In this issue of the stellar Monstress, there are some good examples of developing character in a fantasy themed story. Looking closely, it’s possible to identify some of these elements. My attempt, in this article, is to look closely, and distill some of these patterns into useful ideas for writers. If you’ve Googled the question “How to write a comic script” there are some good ideas and techniques showcased in Monstress #8.
Monstress #8 forces its characters into a restrictive environment. They’re on a boat, sailing to a forbidden island. Restricting the setting for a comic script might cause writing blockades, with only limited space to move the characters around. However, close environments allow for conflict and character growth to play out more quickly.
Maika Halfwolf is a character with deep internal struggles. She experiences two powerful conflicts. She is caught between two distinct races within the Monstress world, and battling a powerful, old god living within her called a Monstrum. In contrast, her traveling companions Kippa and Ren face complex problems. They face more pressing obstacles.
Kippa must learn to Swim.
Ren must avoid evisceration by the ship’s pirate crew. They despise Ren’s race. Ren belongs to an intelligent race of talking cats, called Nekomancers.
From this sample, one core writing elements emerge:
Character challenges can line up with the weight of the character’s role in the story. For example, Kippa is a younger child character with a smaller role, and therefore face a problem that matches their stature within the story (learning to swim, compared to Ren and Maika’s problems of identity turmoil and discrimination).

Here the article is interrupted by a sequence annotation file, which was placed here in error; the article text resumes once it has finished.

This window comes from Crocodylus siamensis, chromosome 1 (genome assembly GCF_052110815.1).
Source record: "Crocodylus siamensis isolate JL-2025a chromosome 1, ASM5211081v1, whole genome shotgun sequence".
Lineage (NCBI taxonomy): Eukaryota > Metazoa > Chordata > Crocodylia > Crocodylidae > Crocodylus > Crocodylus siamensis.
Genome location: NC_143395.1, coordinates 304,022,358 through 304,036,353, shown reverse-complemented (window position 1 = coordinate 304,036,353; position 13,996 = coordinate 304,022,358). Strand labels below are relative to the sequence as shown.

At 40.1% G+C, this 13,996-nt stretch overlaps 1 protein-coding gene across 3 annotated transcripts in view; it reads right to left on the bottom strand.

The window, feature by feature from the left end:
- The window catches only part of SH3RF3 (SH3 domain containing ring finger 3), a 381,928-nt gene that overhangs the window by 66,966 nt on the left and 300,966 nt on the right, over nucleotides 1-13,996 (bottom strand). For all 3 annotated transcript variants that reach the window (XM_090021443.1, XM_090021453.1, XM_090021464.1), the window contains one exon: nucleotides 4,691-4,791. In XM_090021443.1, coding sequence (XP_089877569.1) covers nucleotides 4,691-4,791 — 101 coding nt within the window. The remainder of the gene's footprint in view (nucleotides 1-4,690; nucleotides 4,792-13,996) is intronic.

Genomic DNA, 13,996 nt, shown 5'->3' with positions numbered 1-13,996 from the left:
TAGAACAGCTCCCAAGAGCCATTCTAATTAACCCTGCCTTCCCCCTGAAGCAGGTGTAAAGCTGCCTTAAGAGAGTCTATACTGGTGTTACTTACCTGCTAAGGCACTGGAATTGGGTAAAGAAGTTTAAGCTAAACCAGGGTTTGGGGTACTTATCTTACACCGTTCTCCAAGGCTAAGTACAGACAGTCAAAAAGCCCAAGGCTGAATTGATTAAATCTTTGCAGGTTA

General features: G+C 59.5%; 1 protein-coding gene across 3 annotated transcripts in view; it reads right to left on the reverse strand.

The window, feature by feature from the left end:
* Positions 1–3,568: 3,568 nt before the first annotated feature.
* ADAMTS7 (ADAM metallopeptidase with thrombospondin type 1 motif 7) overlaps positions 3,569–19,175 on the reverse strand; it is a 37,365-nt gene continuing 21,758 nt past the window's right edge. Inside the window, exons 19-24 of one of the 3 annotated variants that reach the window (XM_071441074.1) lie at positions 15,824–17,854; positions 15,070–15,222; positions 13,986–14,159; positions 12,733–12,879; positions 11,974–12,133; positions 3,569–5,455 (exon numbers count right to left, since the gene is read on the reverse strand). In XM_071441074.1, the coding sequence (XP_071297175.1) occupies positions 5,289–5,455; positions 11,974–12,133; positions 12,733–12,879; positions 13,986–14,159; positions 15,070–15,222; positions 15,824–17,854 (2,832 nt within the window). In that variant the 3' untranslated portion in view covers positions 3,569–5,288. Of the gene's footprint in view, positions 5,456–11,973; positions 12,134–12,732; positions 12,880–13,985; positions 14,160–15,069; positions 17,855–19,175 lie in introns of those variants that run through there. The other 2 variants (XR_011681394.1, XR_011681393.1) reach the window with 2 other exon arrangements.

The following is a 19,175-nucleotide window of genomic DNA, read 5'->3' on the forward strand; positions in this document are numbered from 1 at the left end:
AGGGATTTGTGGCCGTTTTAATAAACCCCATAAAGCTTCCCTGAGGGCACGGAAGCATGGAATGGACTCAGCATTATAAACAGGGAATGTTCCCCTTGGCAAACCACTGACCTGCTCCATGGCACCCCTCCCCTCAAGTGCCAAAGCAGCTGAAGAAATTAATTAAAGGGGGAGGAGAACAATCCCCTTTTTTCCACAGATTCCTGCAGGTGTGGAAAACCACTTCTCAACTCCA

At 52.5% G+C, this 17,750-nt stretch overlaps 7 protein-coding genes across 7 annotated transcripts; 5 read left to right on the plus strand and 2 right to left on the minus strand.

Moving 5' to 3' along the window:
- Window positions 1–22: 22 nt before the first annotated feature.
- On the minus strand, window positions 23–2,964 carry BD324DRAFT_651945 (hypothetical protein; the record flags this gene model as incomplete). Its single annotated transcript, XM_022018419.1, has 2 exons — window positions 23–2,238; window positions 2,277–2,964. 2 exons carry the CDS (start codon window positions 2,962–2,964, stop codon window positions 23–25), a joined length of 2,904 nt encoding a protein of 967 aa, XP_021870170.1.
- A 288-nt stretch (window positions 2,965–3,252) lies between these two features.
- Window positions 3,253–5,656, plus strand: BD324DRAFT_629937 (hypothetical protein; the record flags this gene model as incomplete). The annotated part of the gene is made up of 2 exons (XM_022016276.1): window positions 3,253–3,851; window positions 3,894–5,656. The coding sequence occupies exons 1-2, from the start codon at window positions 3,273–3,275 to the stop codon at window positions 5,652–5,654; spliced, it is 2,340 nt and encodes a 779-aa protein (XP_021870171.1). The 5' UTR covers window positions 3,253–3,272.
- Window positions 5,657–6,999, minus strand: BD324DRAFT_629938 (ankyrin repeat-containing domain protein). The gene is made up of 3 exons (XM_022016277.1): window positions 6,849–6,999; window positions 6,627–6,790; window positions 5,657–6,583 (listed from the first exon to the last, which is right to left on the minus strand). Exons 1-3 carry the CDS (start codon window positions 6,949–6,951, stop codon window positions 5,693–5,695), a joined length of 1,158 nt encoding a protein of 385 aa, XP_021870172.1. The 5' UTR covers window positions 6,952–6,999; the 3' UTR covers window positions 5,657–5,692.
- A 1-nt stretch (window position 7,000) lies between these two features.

Monstress has excellent comic script elements – a detailed and expansive world building ethos combined with clever wordplay.
Fans of the fantasy genre might remark on the word choice of Nekomancer, which combines the Japanese word for cat (Neko), and the suffix “-mancer”, deriving from Greek (mantea) and Latin (mantia) origins meaning “oracle or divination”. A wordplay on the word and Necromancer, and the act of Necromancy.
Here, we can see another core writing element: looking for patterns in sound and meaning to create new words. These words contribute toward the tone of the fantasy world under construction. It’s good to see some basic instructions for fantasy naming.
Issue #8 is a great example of the Monstress world building ethos. Being on a boat at sea might seem restrictive, but Monstress #8 inviting elements of the ocean into the story.
Maika’s internal struggles rise to the surface again, as she fights with the pirate crew, and has to be separated and isolated. Maika’s isolation represents a large struggle for her character.
As a person caught halfway between two races in the Monstress world, Maika’s struggles explore the theme of isolation – and the fear, rage, and pain that follows.
To enact these themes, and play out Maika’s internal struggle, Monstress #8 introduces shark and octopus characters.
The octopus character has a tentacle torn off by Maika, after they strike her across the face. The stakes are low for the Octopus, who can grown back a limb, but for Maika, the stakes are raised. The consequences of Maika’s rage and violence? The ship’s captain isolates Maika up in the crow’s nest, where she is separated from almost everyone. Isolation, anger, and violence are a cycle. This is an example of how a close space can intensify a characters personal struggles.
In script writing, and when exploring themes of isolation, having the captain suggest Maika accompany her to the Crows Nest – the highest point on a ship – is a deft way to use a limited setting – a boat in this issue – to further character growth through a setting.
This scene is one example of the detailed world building ethos, and expertly enacted combination of character desires and theme expansion in Monstress comic scripts.
You can read more about Monstress on the Image comics website.